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Atlanta Mayor Keisha Lance Bottoms says 'it is time to pass the baton on to someone else'

Atlanta Mayor Keisha Lance Bottoms says 'it is time to pass the baton on to someone else'
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Atlanta Mayor Keisha Lance BottomsKeisha Lance BottomsFamily of child killed during Atlanta protests sues city, Wendy's Atlanta mayoral candidate has car stolen while meeting with community leaders Atlanta Mayor Keisha Lance Bottoms says 'it is time to pass the baton on to someone else' MORE (D) on Friday discussed her decision not to seek a second term, arguing that “it is time to pass the baton.”

“It is abundantly clear to me today that it is time to pass the baton on to someone else,” Bottoms said. Her remarks came hours after she made the surprise announcement on Thursday evening to not seek reelection this year.

Speaking to reporters at City Hall, Bottoms said that she had grappled with whether to run again since early on in her term as mayor. She said there was no single reason behind her decision, but noted that her heart was no longer in the fight for another term.

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As for her future, she said she has no immediate plans to seek another office or accept another job, waving off rumors that she would be taking a position at Chicago-based Walgreens.

But Bottoms, who faced an expectedly challenging reelection bid, insisted that she would have won her race if she had decided to move forward with a campaign. 

“I don’t know what’s next for me personally and for our family. But what I do know is that this is a decision made from a position of strength and not weakness,” she said.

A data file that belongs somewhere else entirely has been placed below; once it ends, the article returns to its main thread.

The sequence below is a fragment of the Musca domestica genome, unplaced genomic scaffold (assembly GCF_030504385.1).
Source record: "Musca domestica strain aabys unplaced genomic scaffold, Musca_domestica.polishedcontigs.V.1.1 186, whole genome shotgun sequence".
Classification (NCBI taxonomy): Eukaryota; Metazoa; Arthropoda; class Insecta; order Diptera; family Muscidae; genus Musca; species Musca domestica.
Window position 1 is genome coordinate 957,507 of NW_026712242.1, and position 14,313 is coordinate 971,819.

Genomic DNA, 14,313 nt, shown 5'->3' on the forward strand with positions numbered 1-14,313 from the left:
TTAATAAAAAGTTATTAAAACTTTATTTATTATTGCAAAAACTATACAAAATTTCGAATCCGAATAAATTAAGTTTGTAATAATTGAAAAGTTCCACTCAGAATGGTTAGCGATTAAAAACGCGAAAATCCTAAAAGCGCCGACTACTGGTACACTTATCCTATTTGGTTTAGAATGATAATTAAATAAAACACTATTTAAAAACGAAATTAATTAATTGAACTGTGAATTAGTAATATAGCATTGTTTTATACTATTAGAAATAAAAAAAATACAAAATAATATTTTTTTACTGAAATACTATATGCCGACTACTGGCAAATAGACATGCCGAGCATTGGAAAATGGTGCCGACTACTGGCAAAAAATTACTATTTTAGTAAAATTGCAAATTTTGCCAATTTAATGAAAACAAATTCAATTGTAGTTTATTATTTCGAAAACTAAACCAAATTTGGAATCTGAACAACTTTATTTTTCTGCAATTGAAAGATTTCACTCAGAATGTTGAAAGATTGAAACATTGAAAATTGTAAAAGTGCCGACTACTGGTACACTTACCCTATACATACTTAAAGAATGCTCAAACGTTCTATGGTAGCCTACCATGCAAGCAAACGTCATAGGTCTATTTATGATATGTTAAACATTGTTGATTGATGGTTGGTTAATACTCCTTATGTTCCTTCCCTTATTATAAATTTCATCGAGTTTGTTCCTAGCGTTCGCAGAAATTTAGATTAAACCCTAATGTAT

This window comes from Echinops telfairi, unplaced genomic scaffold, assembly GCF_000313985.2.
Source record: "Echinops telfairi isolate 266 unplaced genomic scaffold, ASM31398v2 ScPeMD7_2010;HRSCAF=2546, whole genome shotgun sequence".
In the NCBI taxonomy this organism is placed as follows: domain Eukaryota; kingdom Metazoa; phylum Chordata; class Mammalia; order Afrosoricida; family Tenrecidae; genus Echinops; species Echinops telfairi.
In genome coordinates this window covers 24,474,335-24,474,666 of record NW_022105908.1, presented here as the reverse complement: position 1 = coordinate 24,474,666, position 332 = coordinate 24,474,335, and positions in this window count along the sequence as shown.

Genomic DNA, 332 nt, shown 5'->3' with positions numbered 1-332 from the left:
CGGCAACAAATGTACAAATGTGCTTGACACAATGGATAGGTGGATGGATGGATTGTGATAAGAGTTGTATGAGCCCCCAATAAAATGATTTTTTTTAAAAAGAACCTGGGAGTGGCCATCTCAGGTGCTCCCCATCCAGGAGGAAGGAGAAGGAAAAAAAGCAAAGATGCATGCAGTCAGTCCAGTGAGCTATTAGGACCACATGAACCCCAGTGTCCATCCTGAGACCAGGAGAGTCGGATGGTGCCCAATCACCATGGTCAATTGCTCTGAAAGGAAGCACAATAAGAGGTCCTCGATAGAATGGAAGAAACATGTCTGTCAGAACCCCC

“If the race for mayor was held today, I would win this race without a runoff. That’s not me making it up. I’ve seen the poll numbers,” the mayor continued, adding that “just because you can do it doesn’t always necessarily mean that you should do it.”

Bottoms also acknowledged that she had faced a challenging tenure, saying that “the last three years have not been at all what I would have scripted for our city.” She noted the massive cyberattack that hit Atlanta shortly after she took office. The past year, she said, had been particularly difficult due to the coronavirus pandemic and a surge in crime. 

Bottoms rose to national prominence last year amid the national upheaval over the police killing of George Floyd in Minneapolis. After the fatal shooting of Rayshard Brooks by an Atlanta police officer last June, Bottoms called for the immediate firing of the officer. 

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She was also among those considered by now-President BidenJoe BidenMellman: Trump voters cling to 2020 tale FDA authorizes another batch of J&J vaccine Cotton warns of China collecting athletes' DNA at 2022 Olympics MORE as a potential running mate in the 2020 election, although he eventually chose then-Sen. Kamala HarrisKamala HarrisDemocrats learn hard truths about Capitol breach Harris calls for pathway to citizenship for Dreamers on DACA anniversary Abbott says he'll solicit public donations for border wall MORE (D-Calif.).

Still, Bottoms remained a loyal surrogate for Biden. She was offered a Cabinet position last year, though she ultimately turned it down to remain in her role as mayor. Biden hosted a virtual fundraiser for Bottoms’s reelection bid in March. 

Bottoms said on Friday that her campaign would be sending letters to donors offering to return donations.

“People very generously gave to our campaign and I think it’s only appropriate that I offer to return those funds,” she said.

Before announcing that she would not seek reelection, Bottoms was already facing a challenge from Atlanta City Council President Felicia Moore. Her decision is likely to draw others into the race.

Bottoms did not offer an endorsement for a potential successor on Friday, but suggested that she has preferences. 

“I have a pretty good idea of the people it should not be,” she said. “But that will be up to the voters to decide.”